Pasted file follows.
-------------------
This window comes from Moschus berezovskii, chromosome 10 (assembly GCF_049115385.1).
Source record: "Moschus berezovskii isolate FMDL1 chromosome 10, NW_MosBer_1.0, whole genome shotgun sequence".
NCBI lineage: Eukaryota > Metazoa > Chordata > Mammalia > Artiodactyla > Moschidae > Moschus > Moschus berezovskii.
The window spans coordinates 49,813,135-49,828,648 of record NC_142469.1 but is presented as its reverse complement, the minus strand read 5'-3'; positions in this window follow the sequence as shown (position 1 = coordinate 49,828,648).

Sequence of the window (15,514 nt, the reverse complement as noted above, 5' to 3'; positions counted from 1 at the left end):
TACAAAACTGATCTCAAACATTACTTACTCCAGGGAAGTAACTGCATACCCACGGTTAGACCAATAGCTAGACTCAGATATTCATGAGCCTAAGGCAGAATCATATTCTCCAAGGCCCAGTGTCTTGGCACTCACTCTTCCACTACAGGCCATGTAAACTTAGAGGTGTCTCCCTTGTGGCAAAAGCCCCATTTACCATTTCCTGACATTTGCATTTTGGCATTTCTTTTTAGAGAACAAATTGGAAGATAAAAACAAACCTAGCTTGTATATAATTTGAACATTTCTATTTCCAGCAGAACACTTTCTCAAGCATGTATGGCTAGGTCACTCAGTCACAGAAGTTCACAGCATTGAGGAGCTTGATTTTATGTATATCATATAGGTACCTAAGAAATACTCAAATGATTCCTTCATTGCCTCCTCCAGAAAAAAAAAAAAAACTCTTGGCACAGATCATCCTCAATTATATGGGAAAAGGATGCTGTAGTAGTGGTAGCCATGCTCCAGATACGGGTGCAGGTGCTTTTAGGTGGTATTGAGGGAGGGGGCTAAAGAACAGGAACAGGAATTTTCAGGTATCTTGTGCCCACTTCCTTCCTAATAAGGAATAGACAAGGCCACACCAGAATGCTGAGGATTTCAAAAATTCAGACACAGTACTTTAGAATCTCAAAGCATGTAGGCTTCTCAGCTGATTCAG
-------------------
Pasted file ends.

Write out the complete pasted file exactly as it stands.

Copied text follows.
This window comes from Moschus berezovskii, chromosome 10 (assembly GCF_049115385.1).
Source record: "Moschus berezovskii isolate FMDL1 chromosome 10, NW_MosBer_1.0, whole genome shotgun sequence".
NCBI lineage: Eukaryota > Metazoa > Chordata > Mammalia > Artiodactyla > Moschidae > Moschus > Moschus berezovskii.
The window spans coordinates 49,813,135-49,828,648 of record NC_142469.1 but is presented as its reverse complement, the minus strand read 5'-3'; positions in this window follow the sequence as shown (position 1 = coordinate 49,828,648).

Sequence of the window (15,514 nt, the reverse complement as noted above, 5' to 3'; positions counted from 1 at the left end):
TACAAAACTGATCTCAAACATTACTTACTCCAGGGAAGTAACTGCATACCCACGGTTAGACCAATAGCTAGACTCAGATATTCATGAGCCTAAGGCAGAATCATATTCTCCAAGGCCCAGTGTCTTGGCACTCACTCTTCCACTACAGGCCATGTAAACTTAGAGGTGTCTCCCTTGTGGCAAAAGCCCCATTTACCATTTCCTGACATTTGCATTTTGGCATTTCTTTTTAGAGAACAAATTGGAAGATAAAAACAAACCTAGCTTGTATATAATTTGAACATTTCTATTTCCAGCAGAACACTTTCTCAAGCATGTATGGCTAGGTCACTCAGTCACAGAAGTTCACAGCATTGAGGAGCTTGATTTTATGTATATCATATAGGTACCTAAGAAATACTCAAATGATTCCTTCATTGCCTCCTCCAGAAAAAAAAAAAAAACTCTTGGCACAGATCATCCTCAATTATATGGGAAAAGGATGCTGTAGTAGTGGTAGCCATGCTCCAGATACGGGTGCAGGTGCTTTTAGGTGGTATTGAGGGAGGGGGCTAAAGAACAGGAACAGGAATTTTCAGGTATCTTGTGCCCACTTCCTTCCTAATAAGGAATAGACAAGGCCACACCAGAATGCTGAGGATTTCAAAAATTCAGACACAGTACTTTAGAATCTCAAAGCATGTAGGCTTCTCAGCTGATTCAG